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Downtown Santa Monica Structures Get New Payment System, Elevators

Santa Monica Real Estate Company, Roque and MarkHarding Larmore Kutcher & Kozal, LLP  law firm
Harding, Larmore Kutcher & Kozal, LLP

Pacific Park, Santa Monica Pier

Santa Monica Convention and Visitors BureauWhen one lives in a city as breathtakingly beautiful and unique as Santa Monica, inevitably that city will be shared with visitors.

By Jason Islas
Lookout reporter

March 11 2014 -- When Downtown Santa Monica’s Parking Structure #6 re-opened in December to much fanfare, it was a visible improvement over the building’s squat predecessor.
It nearly doubled the number of parking spaces on 2nd Street near Broadway, its fanciful facade catches the eye, there are dozens of electric vehicle (EV) charging stations and bike racks and the roof affords visitors a sweeping view of the bay.

One of the major features, however, isn’t quite as obvious, although it will save more than a $1 million a year in lost parking revenue.

Structure #6 will be the City’s first parking structure to get a new Parking Access and Revenue Control System (PARCS).

In January, the City Council allocated more than $3 million to have the system installed in the nine Downtown parking structures, the Main Library parking lot and the Civic Center parking structure.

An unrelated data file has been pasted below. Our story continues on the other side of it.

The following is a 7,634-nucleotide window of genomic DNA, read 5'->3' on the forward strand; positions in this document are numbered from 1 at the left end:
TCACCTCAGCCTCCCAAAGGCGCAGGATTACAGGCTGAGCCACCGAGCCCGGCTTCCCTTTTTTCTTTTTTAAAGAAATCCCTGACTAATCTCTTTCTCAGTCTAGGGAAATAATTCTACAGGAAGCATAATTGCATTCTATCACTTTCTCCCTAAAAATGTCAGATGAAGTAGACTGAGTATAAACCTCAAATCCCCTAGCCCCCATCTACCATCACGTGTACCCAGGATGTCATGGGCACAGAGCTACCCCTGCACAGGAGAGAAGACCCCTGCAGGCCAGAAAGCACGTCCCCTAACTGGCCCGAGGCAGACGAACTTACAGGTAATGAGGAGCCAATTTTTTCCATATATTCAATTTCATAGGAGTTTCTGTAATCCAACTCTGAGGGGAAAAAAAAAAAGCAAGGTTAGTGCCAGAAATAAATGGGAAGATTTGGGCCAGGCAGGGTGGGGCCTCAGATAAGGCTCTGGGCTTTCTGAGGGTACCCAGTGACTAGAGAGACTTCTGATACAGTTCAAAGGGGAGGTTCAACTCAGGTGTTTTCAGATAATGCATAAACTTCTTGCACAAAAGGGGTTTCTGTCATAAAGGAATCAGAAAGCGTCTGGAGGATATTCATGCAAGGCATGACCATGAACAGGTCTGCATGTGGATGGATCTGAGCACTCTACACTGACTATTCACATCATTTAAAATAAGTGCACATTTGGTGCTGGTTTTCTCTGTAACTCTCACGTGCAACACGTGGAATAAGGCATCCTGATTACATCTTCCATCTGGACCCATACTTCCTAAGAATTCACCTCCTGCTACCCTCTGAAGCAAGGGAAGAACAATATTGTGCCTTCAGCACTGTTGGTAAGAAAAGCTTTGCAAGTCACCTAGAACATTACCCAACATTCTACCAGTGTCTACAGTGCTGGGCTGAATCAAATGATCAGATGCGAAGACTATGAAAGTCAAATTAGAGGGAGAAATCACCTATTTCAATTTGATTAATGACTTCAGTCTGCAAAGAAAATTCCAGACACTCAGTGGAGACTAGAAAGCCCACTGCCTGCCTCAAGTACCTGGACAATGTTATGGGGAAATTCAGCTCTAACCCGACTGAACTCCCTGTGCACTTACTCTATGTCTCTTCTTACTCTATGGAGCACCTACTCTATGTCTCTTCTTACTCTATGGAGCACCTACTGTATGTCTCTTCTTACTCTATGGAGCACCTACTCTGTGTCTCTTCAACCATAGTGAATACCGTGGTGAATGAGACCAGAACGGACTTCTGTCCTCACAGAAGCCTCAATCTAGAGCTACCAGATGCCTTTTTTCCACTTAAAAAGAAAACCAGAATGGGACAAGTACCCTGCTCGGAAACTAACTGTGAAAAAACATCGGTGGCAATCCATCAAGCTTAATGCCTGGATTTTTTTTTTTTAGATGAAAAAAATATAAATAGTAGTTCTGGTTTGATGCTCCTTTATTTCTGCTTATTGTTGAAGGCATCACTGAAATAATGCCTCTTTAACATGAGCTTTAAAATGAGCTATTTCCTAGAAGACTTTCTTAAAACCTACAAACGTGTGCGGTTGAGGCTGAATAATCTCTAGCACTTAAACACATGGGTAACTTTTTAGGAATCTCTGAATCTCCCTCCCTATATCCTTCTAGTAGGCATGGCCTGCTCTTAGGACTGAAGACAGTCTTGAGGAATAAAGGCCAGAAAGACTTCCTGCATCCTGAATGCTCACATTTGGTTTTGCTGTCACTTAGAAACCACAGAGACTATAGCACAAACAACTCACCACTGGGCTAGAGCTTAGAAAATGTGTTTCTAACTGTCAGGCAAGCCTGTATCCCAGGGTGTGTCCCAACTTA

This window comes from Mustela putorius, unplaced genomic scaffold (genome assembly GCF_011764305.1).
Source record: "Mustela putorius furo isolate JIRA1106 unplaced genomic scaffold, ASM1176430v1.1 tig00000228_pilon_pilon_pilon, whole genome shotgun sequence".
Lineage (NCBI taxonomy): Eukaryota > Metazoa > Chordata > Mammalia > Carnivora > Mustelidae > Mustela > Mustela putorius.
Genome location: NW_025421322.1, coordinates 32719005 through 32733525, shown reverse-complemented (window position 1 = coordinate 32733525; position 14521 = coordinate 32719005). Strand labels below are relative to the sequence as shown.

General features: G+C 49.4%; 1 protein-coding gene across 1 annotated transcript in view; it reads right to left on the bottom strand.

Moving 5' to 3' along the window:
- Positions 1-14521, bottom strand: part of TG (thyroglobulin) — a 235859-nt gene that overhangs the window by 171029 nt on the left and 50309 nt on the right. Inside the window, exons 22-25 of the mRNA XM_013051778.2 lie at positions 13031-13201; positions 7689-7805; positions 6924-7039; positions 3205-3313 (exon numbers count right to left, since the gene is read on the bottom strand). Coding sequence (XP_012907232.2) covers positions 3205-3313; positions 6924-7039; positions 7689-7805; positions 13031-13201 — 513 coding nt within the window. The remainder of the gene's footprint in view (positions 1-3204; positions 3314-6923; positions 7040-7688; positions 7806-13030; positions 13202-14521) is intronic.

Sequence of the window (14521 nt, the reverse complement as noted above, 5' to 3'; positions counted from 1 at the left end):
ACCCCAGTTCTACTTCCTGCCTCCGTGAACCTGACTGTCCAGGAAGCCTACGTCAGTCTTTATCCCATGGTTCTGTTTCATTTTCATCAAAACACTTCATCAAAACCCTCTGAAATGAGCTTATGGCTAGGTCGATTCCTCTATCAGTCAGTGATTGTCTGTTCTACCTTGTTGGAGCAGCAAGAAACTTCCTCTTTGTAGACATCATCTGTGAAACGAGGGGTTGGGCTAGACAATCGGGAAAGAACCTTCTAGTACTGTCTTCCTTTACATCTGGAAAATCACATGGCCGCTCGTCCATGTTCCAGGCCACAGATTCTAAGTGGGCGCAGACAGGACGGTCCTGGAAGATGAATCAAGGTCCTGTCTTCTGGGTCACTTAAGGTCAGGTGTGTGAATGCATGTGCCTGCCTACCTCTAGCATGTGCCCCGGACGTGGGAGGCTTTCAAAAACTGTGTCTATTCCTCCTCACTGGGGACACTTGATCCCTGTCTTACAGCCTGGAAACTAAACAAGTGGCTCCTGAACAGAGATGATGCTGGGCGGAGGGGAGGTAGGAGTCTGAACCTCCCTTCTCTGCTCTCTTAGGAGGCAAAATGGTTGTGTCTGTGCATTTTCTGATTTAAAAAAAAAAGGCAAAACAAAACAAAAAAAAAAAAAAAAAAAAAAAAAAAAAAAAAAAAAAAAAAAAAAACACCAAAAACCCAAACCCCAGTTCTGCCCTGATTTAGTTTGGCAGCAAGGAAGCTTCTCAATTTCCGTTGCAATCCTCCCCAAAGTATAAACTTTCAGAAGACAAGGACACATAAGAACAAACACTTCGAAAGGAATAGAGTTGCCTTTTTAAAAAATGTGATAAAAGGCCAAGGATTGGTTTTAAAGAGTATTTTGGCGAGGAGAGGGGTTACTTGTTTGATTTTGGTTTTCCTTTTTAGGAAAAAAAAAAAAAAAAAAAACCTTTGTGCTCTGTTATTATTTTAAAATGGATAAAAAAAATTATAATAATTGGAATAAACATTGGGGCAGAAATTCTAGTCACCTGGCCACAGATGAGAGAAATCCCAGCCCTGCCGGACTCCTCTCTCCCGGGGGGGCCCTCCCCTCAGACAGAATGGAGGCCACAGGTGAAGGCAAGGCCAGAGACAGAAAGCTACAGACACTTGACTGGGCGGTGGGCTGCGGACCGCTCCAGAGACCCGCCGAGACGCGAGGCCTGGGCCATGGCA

It will replace the current PARCS system, which is not user friendly, results in slow transactions for patrons and has broken down on multiple occasions, most recently on New Year’s Eve, according to City officials.

“The core infrastructure of the (parking) system is 13 years old,” said Don Patterson, Santa Monica’s Assistant Director of Finance. “The average life expectancy is seven to 10 years.”

As a result, the current parking system is losing anywhere from $50,000 to $60,000 a month in revenues in structures across the city, he said.

It also “creates a negative impression on people,” Patterson said. “You can have a really nice day and, if it took you a half hour to get out of the parking structure, you are going to be frustrated.”

The new system, which has license plate recognition software, will also help curb illegal tailgating when one car follows closely behind another in order to exit without paying.
There are “several dozen people a day” who tailgate when they leave each of the Downtown parking structures, Patterson said, costing the City $1.2 million in lost revenue a year.

Parking Structures #2, #4 and #5 will also be getting new elevators, officials said.
Construction is scheduled to begin early this summer and should be completed by summer 2015, said City Architect Miriam Mulder.

She added that the project will be done in phases so that none of the structures will have to close.

“We are putting together project estimates, and will know more as the drawings and scope are completed,” she said.

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